Research and Evidence
The Scientific Method
The steps of the scientific method are to:
Ask a Question
Do Background Research
Construct a Hypothesis
Test a Hypothesis by Doing an Experiment
Analyze Data and Draw a Conclusion
It is important in evaluating research to think about how the hypothesis was tested – was it done in a fair and unbiased way? Was only one factor different between the two groups? Or were there several differences that may explain the results? Also look to see if the research is communicated in a peer-reviewed journal, meaning that other scientists have read and evaluated the research, before agreeing to have it published.
Research is the search for knowledge. It is collecting information on a topic using a specific method, called the scientific method to establish facts. The scientific method is a way to ask and answer scientific questions by making observations and doing experiments. The research can be done in a laboratory, in a clinic involving groups of people, or even in a library looking through old records.
But all kinds of research must follow the set of steps outlined in the scientific method, to be considered reliable.
What is evidence?
Following the scientific method produces scientific evidence, a collection of observations that goes towards supporting or rejecting the hypothesis. The scientific method is used to collect evidence in a systematic way in an attempt to avoid bias, or unreliable conclusions, such as those drawn from the anecdotal evidence.
Scientists defend their claims at scientific meetings when they present their research, or through the publication of their research in scientific journals. Research results must be reproducible, and new findings are often not accepted within the scientific/medical community until found several times by different research groups.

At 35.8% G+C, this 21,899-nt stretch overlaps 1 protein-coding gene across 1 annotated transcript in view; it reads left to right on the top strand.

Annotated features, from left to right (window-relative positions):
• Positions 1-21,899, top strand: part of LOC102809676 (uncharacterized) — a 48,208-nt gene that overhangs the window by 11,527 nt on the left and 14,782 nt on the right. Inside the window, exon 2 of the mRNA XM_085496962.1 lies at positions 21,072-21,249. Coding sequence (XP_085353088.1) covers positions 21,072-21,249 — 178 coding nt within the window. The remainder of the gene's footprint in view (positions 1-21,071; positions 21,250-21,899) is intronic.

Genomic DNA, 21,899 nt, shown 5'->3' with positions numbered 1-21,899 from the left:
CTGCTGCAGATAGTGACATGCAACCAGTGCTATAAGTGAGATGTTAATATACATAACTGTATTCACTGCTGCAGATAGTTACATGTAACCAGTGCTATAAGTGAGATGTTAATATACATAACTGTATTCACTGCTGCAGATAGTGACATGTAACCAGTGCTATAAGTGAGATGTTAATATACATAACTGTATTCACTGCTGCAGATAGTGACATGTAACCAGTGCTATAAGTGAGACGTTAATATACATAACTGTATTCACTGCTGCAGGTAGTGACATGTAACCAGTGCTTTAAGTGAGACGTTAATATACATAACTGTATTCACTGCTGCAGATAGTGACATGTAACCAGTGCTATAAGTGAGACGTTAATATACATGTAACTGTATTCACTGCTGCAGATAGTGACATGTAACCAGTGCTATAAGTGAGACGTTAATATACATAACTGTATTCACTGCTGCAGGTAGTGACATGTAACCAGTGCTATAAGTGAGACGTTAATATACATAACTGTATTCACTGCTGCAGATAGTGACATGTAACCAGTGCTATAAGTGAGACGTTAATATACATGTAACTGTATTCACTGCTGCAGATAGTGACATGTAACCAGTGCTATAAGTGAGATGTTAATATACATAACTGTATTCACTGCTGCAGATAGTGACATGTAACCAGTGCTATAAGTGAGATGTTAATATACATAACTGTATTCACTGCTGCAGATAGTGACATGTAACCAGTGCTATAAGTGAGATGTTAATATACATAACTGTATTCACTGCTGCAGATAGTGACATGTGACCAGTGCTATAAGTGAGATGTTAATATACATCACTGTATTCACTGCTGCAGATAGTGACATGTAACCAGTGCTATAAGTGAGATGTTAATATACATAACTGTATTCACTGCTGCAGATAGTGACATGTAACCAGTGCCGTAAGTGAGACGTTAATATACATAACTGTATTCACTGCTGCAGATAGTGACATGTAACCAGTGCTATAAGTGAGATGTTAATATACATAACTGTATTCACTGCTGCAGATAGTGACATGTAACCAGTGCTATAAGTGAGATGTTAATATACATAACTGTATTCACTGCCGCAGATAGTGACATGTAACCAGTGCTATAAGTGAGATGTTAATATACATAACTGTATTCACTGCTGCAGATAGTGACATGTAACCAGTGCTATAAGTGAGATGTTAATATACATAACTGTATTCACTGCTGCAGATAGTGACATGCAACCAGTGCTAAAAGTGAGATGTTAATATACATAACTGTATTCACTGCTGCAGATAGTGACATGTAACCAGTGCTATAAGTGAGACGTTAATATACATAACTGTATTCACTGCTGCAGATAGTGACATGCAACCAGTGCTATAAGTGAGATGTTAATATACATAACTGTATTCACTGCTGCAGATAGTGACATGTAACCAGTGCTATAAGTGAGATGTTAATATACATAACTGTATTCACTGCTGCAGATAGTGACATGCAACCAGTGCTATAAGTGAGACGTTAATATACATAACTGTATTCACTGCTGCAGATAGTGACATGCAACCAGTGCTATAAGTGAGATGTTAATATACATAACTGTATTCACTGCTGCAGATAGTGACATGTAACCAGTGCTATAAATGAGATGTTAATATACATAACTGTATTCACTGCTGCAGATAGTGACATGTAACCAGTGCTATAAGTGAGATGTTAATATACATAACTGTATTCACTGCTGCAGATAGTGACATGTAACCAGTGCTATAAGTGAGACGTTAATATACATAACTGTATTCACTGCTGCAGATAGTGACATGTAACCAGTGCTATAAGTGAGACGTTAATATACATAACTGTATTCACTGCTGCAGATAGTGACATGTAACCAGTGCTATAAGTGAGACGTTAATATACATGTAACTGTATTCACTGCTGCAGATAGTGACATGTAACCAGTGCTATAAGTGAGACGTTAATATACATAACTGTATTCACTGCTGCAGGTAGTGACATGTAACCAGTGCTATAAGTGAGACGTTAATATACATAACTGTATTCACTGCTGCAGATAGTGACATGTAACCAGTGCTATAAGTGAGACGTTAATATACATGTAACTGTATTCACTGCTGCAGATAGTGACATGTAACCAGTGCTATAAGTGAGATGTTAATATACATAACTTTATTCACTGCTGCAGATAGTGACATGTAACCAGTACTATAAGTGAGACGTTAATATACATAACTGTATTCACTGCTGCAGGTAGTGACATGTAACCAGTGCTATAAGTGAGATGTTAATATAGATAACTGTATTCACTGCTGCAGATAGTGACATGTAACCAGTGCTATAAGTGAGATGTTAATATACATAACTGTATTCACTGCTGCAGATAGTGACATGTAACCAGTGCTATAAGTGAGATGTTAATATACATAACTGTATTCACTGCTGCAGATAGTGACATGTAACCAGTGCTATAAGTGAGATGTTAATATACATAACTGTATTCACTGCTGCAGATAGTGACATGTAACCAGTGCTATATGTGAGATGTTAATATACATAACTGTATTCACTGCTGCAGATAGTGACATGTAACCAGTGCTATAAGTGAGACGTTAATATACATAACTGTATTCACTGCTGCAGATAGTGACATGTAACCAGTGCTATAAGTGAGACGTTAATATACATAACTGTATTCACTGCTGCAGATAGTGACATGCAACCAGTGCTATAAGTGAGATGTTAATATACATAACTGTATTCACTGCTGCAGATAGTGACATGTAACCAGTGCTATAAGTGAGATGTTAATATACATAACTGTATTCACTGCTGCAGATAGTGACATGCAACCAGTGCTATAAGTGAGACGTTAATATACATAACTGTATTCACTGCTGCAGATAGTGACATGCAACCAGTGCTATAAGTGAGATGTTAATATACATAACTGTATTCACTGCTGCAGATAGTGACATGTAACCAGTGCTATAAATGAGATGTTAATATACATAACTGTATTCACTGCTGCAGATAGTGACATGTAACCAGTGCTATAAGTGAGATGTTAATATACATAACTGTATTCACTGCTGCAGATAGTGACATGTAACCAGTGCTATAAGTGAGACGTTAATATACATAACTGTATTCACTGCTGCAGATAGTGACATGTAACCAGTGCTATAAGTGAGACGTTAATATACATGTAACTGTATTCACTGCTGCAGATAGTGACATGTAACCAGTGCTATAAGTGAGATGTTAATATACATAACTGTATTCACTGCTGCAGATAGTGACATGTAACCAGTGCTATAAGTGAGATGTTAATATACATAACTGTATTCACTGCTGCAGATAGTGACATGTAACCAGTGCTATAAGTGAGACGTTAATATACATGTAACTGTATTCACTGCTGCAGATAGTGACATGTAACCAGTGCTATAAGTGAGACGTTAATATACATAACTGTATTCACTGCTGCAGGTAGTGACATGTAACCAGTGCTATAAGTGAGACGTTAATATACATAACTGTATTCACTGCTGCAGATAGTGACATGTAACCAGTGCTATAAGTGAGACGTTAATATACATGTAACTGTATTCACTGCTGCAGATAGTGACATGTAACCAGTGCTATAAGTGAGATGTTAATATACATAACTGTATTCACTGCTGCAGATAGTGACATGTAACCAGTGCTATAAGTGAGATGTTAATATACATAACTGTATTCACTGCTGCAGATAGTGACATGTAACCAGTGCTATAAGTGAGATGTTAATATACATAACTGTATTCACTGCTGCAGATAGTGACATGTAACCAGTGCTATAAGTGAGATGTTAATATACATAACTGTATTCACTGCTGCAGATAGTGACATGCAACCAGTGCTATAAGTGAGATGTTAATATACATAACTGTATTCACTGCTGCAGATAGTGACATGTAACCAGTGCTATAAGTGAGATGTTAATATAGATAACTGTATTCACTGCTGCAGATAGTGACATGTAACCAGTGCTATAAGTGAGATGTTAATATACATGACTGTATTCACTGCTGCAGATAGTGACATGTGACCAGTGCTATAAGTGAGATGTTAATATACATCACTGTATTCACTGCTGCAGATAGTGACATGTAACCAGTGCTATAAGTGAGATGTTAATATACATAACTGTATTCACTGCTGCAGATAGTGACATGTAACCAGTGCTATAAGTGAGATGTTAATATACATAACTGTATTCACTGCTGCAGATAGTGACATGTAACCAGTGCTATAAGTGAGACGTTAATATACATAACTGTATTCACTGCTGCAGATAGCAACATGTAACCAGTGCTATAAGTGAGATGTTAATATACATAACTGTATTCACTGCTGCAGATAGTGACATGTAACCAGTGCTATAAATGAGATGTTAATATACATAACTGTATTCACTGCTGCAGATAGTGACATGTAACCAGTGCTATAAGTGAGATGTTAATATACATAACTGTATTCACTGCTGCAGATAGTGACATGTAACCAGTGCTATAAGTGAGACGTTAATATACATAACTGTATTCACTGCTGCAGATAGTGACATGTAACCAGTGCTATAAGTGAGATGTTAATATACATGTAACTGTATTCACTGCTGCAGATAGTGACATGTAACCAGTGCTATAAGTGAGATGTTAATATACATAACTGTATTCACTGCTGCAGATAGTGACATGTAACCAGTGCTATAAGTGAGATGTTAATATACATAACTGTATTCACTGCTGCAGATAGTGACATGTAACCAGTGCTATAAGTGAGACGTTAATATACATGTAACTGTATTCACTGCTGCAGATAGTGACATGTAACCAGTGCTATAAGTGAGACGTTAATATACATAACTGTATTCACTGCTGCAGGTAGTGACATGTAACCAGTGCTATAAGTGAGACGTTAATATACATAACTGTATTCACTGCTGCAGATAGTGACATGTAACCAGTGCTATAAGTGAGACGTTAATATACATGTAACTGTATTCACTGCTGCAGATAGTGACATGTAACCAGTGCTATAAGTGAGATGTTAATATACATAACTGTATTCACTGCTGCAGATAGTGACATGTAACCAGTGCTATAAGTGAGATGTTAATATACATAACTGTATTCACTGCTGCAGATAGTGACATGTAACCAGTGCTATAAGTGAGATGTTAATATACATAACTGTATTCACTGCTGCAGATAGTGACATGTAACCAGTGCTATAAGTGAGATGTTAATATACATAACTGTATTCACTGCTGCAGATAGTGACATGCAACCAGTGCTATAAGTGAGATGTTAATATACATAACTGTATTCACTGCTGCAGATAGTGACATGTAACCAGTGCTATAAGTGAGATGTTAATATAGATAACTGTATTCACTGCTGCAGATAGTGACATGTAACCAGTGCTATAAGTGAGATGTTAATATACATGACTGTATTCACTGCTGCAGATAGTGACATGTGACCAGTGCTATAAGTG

Not all evidence is equal. Some evidence is considered stronger because the research methods used to make us more confident in the accuracy of the findings. Confidence in research results can vary based on the type of research study and the research design. Read about different types of research studies here.
Why is research important?
What we know about breast cancer evolves over time as more and more research is done asking the important questions about how it develops, how we might prevent it, and which treatments are most effective for which patients. We want breast cancer care, and all of the health care, to be based on the strongest evidence of what will work and what will be safe.
An example to show why research is important – research led to a dramatic change in how breast cancer is defined and now treated. Back in the 1980s, it was assumed that all breast cancers were the same. But laboratory studies began to indicate that breast cancer was not a single disease. Researchers found that there were sub-types of breast cancers that could be identified by their differing expression levels of genes (“molecular profiling”). This became important because identifying the sub-type of breast cancer can be used to predict how a patient will respond to a particular treatment. This finding dramatically changed how breast cancer is treated. Instead of assuming a larger tumor will be more likely to metastasize and treating bigger tumors more aggressively, it is now recognized that the different types of breast cancer need to be treated with different therapies and bigger doesn’t always indicate a more dangerous tumor.
MYTHS VS. TRUTHS
Brush up on your breast cancer myths and truths. Find out if you know more about breast cancer than the American public.
Speak up and out about breast cancer. Say, “I’ll Talk” and commit to a conversation about breast cancer with people you know and care about.